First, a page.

I don’t have much to say here because I am trying to use my writing energy to move my Ahdaf Soueif essay along–trying to work through the doubts I expressed last week, just to put enough into words that I can at least feel better what the project is now. Here are some excerpts from my notes that I think are going to be helpful as I do this, comments that are playing off each other in my mind as I work. First is a quotation from an essay in World Literature Today by Ales Debeljak, called “In Praise of the Republic of Letters”:
It is true that we readers are the citizens of various nation-states, each with our own home address and hometown. Yet the moment we open a book and yield, in our unique ways, to the adventurous challenge, we take part in the same ritual. We assert that our place of residence is in the same community, in the Republic of Letters. It cannot be found in any world atlas; its borders are unstable and are passionately negotiated time and again. With every story read, with every verse quietly recounted, we renew our citizenship in the Republic of Letters. Many opportunities arise and dissolve within it, faces distorted by horror offer a hand to fantastic patterns of paradise, and every page read turns a new chapter in a reader’s biography.
We can all become citizens in this republic, without restrictions. The only condition required to obtain citizenship is a human capacity for empathy – that is, the capacity to put oneself in someone else’s shoes.
I’m also thinking about–or perhaps, thinking along with–Anthony Appiah’s idea of cosmopolitanism, and particularly of cosmopolitan reading. Here’s an excerpt from his essay “Cosmopolitan Reading,” in the collection Cosmopolitan Geographies:
Cosmopolitan reading presupposes a world in which novels .. . travel between places where they are understood differently, because people are different and welcome to their difference. Cosmopolitan reading is worthwhile because there can be common conversations about those shared objects, the novel prominent among them. Cosmopolitan reading is possible because those conversations are possible. But what makes the conversations possible is not always shared culture . . . not even, as the older humanists imagined, universal principles or values . . . nor shared understanding . . . What is necessary to read novels across gaps of space, time, and experience is the capacity to follow a narrative and conjure a world: and that, it turns out, there are people everywhere more than willing to do. . . . [W]e do learn something about humanity in responding to the worlds people conjure with words in the narrative framework of the novel: we learn about the extraordinary diversity of human responses to our world and the myriad points of intersection of those various responses.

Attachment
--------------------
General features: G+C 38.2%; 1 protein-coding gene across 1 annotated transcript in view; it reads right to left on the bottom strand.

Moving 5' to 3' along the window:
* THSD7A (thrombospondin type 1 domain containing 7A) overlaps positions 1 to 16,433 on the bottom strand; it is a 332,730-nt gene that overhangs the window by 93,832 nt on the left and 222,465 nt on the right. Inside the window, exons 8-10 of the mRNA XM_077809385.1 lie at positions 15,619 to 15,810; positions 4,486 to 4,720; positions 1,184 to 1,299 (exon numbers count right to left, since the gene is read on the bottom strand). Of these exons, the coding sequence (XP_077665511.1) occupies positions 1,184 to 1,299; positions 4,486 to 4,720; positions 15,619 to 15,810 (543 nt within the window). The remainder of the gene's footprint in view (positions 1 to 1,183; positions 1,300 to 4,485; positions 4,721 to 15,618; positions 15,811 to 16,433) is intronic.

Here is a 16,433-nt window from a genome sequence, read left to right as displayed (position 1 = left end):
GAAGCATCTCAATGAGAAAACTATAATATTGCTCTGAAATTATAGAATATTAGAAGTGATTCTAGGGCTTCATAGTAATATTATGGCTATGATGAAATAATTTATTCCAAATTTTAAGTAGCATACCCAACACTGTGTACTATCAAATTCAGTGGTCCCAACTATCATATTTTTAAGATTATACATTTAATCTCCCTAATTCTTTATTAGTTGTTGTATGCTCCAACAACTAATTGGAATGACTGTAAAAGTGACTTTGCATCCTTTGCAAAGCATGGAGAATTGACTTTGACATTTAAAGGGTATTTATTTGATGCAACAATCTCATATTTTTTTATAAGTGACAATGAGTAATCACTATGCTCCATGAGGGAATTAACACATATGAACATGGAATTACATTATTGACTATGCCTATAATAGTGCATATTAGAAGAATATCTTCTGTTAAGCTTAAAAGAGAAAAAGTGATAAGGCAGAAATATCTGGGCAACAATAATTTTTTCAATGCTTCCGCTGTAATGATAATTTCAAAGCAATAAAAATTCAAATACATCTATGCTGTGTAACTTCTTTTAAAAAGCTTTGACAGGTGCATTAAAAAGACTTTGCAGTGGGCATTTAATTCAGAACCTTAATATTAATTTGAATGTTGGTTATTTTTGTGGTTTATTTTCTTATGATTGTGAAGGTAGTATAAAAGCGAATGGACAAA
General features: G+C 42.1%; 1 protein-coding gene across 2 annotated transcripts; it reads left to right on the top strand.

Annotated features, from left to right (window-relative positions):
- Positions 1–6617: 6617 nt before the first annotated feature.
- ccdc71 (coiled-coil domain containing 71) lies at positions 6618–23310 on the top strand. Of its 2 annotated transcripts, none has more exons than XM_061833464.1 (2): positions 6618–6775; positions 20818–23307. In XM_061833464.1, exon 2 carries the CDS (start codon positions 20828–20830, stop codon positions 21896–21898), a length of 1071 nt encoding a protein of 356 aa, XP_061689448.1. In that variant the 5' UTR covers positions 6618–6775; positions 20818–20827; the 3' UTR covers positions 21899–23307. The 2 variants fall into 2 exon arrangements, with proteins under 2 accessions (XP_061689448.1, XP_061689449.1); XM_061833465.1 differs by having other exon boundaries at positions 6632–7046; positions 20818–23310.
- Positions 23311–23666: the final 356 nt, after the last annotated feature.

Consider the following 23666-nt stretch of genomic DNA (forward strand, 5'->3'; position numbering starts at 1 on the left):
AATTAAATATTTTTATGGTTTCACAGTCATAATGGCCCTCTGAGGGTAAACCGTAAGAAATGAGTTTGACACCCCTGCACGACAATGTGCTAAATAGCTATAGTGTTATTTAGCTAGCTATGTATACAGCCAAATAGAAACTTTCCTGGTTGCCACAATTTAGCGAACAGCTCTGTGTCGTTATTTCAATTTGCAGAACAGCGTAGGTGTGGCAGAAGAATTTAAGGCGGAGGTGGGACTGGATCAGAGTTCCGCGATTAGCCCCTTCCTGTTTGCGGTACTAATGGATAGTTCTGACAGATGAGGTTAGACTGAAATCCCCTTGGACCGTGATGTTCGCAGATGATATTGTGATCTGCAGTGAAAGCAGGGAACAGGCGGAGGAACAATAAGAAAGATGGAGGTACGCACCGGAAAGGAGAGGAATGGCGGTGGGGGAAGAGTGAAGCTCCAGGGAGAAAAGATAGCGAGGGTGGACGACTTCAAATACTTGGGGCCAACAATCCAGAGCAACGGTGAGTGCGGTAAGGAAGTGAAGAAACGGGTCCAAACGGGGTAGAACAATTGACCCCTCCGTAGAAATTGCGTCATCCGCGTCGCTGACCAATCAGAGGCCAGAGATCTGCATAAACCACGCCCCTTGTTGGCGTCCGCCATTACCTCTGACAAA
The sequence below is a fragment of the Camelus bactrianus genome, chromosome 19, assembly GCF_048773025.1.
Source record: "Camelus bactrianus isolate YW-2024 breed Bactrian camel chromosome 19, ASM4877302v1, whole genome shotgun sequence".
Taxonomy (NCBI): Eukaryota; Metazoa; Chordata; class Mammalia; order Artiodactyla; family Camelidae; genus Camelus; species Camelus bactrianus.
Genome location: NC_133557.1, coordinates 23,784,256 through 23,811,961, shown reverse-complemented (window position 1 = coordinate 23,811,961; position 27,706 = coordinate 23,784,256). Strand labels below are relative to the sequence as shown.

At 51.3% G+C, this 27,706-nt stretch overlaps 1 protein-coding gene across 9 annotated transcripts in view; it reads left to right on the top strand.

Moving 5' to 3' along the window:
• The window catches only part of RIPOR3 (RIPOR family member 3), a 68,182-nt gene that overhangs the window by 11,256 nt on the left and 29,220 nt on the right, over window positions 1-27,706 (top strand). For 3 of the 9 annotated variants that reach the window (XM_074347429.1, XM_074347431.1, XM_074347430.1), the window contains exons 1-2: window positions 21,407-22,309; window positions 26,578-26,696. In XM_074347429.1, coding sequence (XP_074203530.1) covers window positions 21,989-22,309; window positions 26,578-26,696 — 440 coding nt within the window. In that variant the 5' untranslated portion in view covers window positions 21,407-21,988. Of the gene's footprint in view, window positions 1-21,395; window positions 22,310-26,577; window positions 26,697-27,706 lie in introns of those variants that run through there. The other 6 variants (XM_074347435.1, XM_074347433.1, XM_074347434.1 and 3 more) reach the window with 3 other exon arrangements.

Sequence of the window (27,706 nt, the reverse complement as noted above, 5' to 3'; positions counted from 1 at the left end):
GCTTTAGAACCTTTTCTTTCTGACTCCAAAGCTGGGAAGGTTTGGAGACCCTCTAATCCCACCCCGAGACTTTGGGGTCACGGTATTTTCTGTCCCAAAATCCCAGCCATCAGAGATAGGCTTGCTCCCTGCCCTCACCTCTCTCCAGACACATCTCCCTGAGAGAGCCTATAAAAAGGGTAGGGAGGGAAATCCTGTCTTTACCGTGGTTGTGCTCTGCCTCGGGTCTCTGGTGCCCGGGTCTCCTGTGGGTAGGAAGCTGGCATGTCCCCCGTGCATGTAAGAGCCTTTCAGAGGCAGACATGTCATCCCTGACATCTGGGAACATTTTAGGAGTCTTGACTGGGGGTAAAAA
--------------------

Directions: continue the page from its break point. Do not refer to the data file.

These ideas resonate, for me, with Soueif’s notion of the “Mezzaterra”:
This was the world that my generation believed we had inherited: a fertile land; an area of overlap, where one culture shaded into the other, where echoes and reflections added depth and perspective, where differences were interesting rather than threatening, because they were foregrounded against a backdrop of affinities.
The rewards of inhabiting the Mezzaterra are enormous. At its best it endows each thing, at the same moment, with the shine of the new, the patina of the old; the language, the people, the landscape, the food of one culture constantly reflected off the other. This is not a process of comparison, not a ‘which is better than which’ project but rather at once a distillation and an enrichment of each thing, each idea. It means, for example, that you are both on the inside and the outside of language, that within each culture your stance cannot help but be both critical and empathetic.
Sadly, I think The Map of Love is ultimately pessimistic about about these Utopian theories of literary coexistence. In the Preface to her essay collection Mezzaterra, Soueif describes that space as diminished, hardened, under threat. In The Map of Love it is still conjured up as an ideal, as the characters cross and recross boundaries, at once critical and empathetic, having the kinds of conversations enabled by the narratives they read and create. But there seem to be forces that are stronger than that willingness, and these bring both of the intertwined stories to unhappy endings. Maybe the weakness of empathy as a moral and political force is suggested in this bit from Appiah’s Cosmopolitanism: “the great lesson of anthropology is that when the stranger is no longer imaginary, but real and present, sharing a human social life, you may like or dislike him, you may agree or disagree; but, if it is what you both want, you can make sense of each other in the end.” The little caveat “if that is what you both want” is hardly noticeable in the longer passage, but every day it seems we have reminders that progress towards understanding, towards reconciliation, relies on mutual effort and willingness–on genuine conversation.